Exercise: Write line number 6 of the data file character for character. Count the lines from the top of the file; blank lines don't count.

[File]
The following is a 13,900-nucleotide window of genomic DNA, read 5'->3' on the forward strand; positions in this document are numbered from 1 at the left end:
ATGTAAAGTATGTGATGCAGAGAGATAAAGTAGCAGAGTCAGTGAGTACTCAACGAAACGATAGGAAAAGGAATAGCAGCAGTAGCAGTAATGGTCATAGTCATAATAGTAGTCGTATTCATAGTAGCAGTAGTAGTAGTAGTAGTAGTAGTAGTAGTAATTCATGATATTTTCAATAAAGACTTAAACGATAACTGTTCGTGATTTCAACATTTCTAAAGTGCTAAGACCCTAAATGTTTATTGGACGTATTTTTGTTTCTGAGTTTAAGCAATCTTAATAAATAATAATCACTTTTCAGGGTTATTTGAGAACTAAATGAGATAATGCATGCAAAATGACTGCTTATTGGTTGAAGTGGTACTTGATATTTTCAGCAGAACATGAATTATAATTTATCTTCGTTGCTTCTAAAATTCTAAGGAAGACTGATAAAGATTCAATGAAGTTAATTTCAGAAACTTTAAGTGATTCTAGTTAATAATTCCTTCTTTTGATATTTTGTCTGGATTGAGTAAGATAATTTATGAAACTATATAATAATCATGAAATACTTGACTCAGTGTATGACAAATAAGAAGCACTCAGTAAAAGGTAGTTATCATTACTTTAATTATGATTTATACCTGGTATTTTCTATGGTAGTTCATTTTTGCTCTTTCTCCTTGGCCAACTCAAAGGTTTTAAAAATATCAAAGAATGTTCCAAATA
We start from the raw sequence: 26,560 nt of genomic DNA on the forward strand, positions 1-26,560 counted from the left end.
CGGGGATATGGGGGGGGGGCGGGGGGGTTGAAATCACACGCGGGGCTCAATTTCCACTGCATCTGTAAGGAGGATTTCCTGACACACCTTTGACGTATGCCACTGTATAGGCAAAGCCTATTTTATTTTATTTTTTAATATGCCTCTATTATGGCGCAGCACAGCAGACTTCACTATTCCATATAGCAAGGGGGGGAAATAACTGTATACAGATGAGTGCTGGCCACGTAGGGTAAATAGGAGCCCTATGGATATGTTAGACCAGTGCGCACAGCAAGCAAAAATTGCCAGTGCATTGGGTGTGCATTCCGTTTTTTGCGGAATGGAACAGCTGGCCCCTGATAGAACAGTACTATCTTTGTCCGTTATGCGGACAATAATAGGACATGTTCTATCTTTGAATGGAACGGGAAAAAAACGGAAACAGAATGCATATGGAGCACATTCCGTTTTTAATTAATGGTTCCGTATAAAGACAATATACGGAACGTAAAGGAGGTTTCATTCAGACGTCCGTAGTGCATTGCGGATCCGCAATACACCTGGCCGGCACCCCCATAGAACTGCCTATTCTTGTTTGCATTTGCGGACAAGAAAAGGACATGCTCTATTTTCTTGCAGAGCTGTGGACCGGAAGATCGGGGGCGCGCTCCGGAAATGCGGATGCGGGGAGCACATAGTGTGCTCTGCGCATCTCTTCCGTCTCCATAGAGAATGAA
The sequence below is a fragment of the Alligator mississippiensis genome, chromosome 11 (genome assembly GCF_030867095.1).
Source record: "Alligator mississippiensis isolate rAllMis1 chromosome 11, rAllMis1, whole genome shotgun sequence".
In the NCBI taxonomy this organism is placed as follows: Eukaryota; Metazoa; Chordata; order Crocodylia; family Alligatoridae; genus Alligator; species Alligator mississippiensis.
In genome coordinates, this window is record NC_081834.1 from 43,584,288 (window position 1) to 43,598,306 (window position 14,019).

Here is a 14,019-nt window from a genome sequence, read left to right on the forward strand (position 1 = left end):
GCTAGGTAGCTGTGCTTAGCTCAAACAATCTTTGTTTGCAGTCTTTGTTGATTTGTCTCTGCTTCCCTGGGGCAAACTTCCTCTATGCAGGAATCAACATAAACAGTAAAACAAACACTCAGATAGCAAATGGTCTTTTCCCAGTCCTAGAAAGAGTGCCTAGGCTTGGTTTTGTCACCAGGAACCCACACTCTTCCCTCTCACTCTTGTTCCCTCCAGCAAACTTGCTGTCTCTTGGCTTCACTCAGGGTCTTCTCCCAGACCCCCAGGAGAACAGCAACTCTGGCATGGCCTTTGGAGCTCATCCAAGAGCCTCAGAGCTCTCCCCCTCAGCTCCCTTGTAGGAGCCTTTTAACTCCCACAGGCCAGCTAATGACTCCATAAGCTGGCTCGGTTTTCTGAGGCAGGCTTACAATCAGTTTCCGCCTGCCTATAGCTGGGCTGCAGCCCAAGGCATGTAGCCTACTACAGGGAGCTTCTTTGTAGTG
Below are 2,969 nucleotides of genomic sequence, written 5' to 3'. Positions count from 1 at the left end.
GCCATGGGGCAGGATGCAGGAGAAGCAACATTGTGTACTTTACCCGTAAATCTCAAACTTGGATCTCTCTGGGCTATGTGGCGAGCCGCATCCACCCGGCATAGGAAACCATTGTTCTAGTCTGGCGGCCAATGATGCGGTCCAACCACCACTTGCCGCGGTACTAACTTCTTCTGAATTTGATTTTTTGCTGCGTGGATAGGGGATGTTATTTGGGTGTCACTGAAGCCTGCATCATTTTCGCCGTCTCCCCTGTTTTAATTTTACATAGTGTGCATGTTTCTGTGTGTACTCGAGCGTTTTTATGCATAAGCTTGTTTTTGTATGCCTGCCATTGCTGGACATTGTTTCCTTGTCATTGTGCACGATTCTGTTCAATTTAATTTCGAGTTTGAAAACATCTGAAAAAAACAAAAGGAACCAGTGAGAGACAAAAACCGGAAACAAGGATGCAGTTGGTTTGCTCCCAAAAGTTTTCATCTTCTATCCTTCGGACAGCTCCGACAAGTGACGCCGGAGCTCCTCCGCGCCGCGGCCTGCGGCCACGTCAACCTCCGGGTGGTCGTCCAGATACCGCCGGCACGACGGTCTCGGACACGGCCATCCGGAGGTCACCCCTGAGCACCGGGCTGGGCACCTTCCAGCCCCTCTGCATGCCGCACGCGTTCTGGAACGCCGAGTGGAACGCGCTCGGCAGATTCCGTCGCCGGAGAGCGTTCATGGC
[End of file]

Source record: "Alligator mississippiensis isolate rAllMis1 chromosome 11, rAllMis1, whole genome shotgun sequence".